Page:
28 May 2006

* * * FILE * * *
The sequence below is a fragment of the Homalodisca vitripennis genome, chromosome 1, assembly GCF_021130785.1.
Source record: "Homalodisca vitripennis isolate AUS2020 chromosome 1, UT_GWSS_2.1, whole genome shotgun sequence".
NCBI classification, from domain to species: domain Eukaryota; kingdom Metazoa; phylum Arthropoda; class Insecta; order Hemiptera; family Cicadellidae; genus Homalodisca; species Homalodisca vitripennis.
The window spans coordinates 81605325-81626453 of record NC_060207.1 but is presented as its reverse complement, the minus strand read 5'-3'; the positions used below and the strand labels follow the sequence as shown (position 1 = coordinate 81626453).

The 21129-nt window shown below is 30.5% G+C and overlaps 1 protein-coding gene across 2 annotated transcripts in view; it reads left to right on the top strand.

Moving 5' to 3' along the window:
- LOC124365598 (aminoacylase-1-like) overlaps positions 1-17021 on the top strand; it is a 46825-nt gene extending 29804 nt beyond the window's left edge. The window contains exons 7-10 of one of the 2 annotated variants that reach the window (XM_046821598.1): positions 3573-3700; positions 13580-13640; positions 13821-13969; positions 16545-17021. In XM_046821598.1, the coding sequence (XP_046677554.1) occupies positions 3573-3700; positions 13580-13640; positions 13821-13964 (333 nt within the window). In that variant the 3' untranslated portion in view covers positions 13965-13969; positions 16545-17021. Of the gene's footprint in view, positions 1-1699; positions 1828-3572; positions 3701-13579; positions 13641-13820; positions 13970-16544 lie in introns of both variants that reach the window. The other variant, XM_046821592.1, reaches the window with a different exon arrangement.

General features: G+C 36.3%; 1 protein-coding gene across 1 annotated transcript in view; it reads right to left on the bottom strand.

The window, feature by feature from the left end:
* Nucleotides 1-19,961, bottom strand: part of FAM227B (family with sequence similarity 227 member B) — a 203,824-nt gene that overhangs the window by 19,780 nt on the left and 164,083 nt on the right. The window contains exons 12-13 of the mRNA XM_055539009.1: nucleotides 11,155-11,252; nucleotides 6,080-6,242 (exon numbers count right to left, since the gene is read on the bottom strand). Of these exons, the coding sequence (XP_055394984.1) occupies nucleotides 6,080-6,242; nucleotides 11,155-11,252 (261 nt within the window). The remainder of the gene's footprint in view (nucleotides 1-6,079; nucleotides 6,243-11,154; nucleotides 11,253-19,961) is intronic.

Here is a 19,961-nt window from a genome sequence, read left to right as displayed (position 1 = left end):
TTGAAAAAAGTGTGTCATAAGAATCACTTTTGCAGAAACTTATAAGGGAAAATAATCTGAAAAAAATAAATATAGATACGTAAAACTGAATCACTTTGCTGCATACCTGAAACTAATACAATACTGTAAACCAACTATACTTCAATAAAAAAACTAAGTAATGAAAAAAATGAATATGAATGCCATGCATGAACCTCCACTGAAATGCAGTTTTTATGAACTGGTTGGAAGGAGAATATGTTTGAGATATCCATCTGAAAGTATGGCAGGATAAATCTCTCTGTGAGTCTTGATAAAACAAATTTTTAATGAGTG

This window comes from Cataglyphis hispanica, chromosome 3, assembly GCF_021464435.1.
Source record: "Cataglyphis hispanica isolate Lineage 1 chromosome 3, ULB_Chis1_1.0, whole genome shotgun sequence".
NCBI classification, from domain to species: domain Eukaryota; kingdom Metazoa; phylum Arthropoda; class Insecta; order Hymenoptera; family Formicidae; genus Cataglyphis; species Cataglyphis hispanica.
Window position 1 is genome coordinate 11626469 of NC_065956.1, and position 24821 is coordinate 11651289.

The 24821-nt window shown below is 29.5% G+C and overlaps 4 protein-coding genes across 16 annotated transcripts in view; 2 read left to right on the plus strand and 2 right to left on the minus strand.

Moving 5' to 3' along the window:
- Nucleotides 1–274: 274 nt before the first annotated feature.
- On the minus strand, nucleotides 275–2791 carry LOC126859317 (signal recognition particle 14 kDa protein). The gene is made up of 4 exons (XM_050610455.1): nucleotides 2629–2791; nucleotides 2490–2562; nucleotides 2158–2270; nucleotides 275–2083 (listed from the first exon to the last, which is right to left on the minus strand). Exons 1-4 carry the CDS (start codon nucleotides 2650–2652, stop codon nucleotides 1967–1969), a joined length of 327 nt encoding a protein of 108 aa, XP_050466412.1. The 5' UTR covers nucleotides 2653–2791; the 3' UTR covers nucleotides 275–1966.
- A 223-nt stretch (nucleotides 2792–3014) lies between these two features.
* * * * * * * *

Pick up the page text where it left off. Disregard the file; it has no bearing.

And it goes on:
Srinagar: The recent terrorist attack on tourists has caused panic among those visiting Srinagar and other areas, but it has not deterred them from choosing Kashmir as their favourite destination. On Saturday, 2,000 tourists, including foreigners, arrived here. A day after the head priest of Kashmir, Mirwaiz Umar Farooq, who is heading the moderate faction of the Hurriyat Conference, condemned the attack and said the attackers were not Kashmiris, the chairman of the hardline faction, Syed Ali Geelani, said: 'There can be no words to condemn such an incident involving civilians. Islam does not allow such a thing.' However, no one knew who did it, he told The Hindu . 'There are many agencies working here and they have always been trying to give communal colour to such a situation, and that has to be kept in mind,' Mr. Geelani said. In a statement, PDP president Mehbooba Mufti said: '... by resorting to such dastardly acts, the perpetrators intend to scare the people to stay away from the valley.' The Travel Agents Society of Kashmir, the Travel Agents Association of India (J&K Chapter), the Kashmir Hotel and Restaurant Association, the Houseboat Owners Association and the Kashmir Hotel and Restaurant Owners Federation have condemned the attack. Despite the attack, the tourist flow continued. 'Over 2,000 tourists arrived in Srinagar by air and road,' said Farooq Ahmed Shah, Director, Tourism. 'We have assured them that all steps will be taken to make them comfortable.' No cancellation has been reported so far. Around the Dal Lake in Srinagar, the movement of tourists was usual. 'There is panic but we still decided to go ahead with our plans. This can happen anywhere in the world, but we have to be cautious,' said Amrish, a tourist from Mumbai who arrived here with his family. The authorities said a good number of foreigners are among the 13,000 tourists now in the valley. So far nearly two lakh tourists have visited the valley this year — more than double than the number who visited in the first five months of 2005.